Updated: Mar 1, 2019
This article is geared towards people that sell on Poshmark, but these tips can be utilized by anyone that wants to start an online or brick and mortar 2nd hand store.
When first starting out on a platform like Poshmark, it's easiest to simply pull clothing from your own closet. It’s free and you have a very clear understanding of the garments' condition.
A STEP FURTHER
Once you decide to take it a step further and make Poshmark [or any other platform] a part-time or full-time gig, you’re going to want to expand your inventory and start buying items from wholesale suppliers and post retailers [2nd hand].
There are plenty of wholesale sites to choose from when building your inventory.
If you’re goal is to have a complete boutique on Poshmark [this means all items were purchased directly from a wholesaler, specifically to sell on Poshmark], then buying from a wholesaler is a definite.
POSHMARK'S WHOLESALE PORTAL
This is also a way to help your fellow Poshers, while staying away from retail prices.
This option is only available to closets that have sold 10+ items, have a 4.5+ rating and have completed Boutique Certification.
Take note, even though I enjoy my experience on Poshmark, I only purchased from the wholesale portal when I wanted to become certified.
The prices are a little high for the quality, but there are some cute items. I'm not saying not to order from the portal, I'm just saying to shop around.
FINDING A WHOLESALER ONLINE
There are many wholesale sites to choose from, whether you're selling women's only apparel or if you're selling for the whole family.
When searching for a wholesaler, be sure to read reviews left by other customers. You can learn a lot from these reviews and you can save yourself the headache of paying money for merchandise that you're not satisfied with. Click to see my wholesaler list.
Another way to find a distributor is to check your local listings. If you live in a larger city, you may be surprised to find how many wholesalers are in your area.
The upside to selling all of your items boutique is that all of your entire closet is direct from the distributor and you can charge higher prices.
This will also help if your ultimate goal is to sell your items on your own store or website.
The downside is, if you don’t have a large budget to buy wholesale and you're tempted to purchase lesser quality - cheaper items, you could end up with clothing that is of sub par quality, ultimately hurting the reputation and sales of your brand.
If your goal is to sell new and used items, thrifting is one of the most economical ways to fill your closet. You can hand pick the items you like, allowing you to inspect each garment and view any possible flaws.
With the money you would have spent to buy 5 identical items via wholesale, you can buy 10-20 unique items via thrifting [giving your closet more variety].
Online thrifting is very similar to thrifting via yard sales and thrift stores. The difference is convenience. Instead of driving from place to place, spending time and gas money, you can view items in the comfort of your home.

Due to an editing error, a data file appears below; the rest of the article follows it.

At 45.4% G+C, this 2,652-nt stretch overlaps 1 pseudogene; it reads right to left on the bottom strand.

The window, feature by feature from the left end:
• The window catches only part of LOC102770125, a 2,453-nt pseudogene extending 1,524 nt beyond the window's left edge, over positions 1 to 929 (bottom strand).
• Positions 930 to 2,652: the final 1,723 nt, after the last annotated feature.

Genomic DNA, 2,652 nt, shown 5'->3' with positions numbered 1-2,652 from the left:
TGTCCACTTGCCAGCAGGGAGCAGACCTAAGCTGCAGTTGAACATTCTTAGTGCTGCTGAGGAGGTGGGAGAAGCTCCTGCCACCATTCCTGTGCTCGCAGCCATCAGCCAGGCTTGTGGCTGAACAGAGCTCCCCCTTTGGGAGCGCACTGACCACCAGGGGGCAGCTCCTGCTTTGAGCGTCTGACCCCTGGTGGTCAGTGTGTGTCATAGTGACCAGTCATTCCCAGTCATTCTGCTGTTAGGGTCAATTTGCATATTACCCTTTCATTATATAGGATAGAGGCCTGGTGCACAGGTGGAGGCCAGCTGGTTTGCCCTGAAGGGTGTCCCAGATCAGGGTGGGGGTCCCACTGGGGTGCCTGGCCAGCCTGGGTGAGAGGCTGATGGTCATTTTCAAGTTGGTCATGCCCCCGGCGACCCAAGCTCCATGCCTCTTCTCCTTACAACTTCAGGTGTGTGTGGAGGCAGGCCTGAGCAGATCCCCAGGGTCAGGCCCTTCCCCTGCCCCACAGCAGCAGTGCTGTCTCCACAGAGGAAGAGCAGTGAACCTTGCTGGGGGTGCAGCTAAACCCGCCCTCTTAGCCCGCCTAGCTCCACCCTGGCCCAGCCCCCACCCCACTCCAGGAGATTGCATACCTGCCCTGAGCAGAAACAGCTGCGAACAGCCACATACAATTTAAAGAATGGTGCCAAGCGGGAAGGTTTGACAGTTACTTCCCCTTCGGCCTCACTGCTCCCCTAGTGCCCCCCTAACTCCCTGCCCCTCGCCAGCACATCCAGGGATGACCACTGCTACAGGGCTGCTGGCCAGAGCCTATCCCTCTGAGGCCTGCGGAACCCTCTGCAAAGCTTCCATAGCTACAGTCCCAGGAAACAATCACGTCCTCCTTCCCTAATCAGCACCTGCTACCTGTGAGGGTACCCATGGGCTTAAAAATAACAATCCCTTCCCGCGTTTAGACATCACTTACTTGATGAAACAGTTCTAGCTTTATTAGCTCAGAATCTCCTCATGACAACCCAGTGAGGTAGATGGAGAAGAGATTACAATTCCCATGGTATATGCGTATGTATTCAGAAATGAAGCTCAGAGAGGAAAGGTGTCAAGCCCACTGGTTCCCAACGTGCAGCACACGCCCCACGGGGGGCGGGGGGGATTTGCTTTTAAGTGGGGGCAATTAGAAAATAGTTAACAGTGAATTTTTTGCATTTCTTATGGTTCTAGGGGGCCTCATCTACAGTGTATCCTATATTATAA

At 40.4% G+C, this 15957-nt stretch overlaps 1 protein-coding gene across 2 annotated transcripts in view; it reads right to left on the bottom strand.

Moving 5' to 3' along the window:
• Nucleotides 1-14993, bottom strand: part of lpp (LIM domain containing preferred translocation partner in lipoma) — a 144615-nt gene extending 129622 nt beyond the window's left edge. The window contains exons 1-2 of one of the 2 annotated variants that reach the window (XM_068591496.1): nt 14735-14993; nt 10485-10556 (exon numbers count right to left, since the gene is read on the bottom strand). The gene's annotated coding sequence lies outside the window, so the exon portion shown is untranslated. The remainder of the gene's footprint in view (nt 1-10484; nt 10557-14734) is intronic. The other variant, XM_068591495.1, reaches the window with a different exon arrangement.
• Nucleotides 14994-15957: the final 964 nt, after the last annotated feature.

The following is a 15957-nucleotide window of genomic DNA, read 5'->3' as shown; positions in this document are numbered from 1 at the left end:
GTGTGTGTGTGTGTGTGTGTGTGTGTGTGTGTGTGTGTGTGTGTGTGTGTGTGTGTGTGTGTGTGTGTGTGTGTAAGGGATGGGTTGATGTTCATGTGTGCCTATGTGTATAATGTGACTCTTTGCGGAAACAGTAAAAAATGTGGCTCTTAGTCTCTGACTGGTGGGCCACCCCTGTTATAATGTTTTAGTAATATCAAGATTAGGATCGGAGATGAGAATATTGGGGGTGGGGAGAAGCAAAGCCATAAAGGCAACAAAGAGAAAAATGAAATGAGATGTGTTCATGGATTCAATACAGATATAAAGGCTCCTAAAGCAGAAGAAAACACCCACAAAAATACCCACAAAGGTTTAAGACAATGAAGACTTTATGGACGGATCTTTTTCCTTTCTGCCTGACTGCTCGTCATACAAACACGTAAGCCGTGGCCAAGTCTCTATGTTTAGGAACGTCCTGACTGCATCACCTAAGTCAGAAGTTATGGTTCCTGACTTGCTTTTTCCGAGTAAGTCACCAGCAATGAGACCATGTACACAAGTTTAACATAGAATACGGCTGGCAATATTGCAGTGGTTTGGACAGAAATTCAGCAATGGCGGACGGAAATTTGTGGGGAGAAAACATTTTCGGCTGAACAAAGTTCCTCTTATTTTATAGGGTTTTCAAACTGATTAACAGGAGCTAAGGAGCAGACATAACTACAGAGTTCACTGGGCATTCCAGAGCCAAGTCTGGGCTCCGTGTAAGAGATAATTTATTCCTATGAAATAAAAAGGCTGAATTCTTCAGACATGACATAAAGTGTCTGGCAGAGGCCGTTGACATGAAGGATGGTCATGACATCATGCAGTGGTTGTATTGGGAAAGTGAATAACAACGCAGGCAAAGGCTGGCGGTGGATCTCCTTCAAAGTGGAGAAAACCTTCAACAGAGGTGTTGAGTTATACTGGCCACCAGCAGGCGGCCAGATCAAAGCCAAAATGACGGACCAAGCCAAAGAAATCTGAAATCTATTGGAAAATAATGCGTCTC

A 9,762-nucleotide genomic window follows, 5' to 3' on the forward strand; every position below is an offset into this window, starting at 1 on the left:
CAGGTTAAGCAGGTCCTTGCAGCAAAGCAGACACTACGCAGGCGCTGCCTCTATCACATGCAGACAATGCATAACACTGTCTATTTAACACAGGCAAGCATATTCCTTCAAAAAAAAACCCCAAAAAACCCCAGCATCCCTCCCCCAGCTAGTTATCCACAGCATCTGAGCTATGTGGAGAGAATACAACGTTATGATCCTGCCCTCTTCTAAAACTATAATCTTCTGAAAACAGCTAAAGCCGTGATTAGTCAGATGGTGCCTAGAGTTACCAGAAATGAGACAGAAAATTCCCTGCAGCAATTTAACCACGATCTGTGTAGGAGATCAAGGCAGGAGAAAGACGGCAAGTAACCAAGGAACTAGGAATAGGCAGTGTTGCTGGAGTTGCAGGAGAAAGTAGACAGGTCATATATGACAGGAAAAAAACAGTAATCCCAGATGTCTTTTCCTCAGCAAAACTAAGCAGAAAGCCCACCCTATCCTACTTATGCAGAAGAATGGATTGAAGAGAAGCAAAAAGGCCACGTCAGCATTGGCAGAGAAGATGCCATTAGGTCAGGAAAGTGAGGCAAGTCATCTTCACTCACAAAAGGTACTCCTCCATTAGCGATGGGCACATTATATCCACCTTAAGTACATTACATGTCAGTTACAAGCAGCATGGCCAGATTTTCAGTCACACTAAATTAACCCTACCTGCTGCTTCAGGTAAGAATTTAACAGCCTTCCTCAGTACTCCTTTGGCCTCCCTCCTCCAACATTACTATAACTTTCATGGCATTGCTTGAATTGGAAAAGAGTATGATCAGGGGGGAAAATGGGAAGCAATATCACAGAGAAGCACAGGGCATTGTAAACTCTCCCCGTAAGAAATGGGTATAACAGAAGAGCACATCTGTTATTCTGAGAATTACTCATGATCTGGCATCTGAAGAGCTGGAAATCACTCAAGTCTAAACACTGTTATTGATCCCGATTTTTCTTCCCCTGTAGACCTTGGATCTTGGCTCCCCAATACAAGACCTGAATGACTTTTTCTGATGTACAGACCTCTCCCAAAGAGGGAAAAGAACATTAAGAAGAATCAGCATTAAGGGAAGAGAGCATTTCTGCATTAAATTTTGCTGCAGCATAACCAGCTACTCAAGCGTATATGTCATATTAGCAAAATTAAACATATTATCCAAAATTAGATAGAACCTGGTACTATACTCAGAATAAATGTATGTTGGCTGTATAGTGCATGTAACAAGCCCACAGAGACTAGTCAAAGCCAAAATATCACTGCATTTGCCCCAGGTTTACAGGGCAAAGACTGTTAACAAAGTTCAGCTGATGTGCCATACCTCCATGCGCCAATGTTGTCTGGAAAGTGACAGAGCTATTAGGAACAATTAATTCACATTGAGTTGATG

A popular resource for online thrifting is Goodwill. You can search for items from around the country and shipping prices are reasonable.
Like thrift stores, yard sales are a great way to find items at very inexpensive prices. A lot of times, yard sales offer clothing items for as little as .25 cents each – a very cost effective way to fill your closet.
The upside to thrifting is ridiculous savings. You can buy a ton of items for very little, vastly increasing the available listings in your closet. The downside is time, cost of travel and the cost of cleaning the items.
If you're thrifting online, you do have to keep shipping and handling in mind. There's also the risk of buying a flawed item with no return availability [as it is an "as is" purchase].
Be sure to do a cost analysis of whether it's cheaper to travel or pay for shipping. Your results might be surprising.
BUYING IN BULK
If you're able to spend around a pop $200 or more for inventory, buying in bulk is in fact be the best way to go.
Your wholesale dollar goes much further because in the wholesale world, the more you buy, the bigger discount you get.
This option is more for larger boutiques or closets with the traffic and capital to spend more on inventory.
The upside to buying in bulk is the ability to purchase new, name brand items at a fraction of the retail cost. There's also a good amount of selection within the case or pallet and some sites provide a downloadable matrix as well.
The downside is, if your budget is on the small side, you may have to opt for returned, uninspected items, which you may consider a risk if you're already financially struggling.
If you're on a budget and wanting to increase your inventory, take time to do the numbers.
Overall, it's a matter of understanding your market and understanding the steps you'll need to take to get the results you want.
It's a good idea to set aside monies every week [or month] if you can't spend a lot at one time.
It's also a good practice to use your profits from sales to re-stock your closet.
If You have tips to share, feel free to leave a comment.
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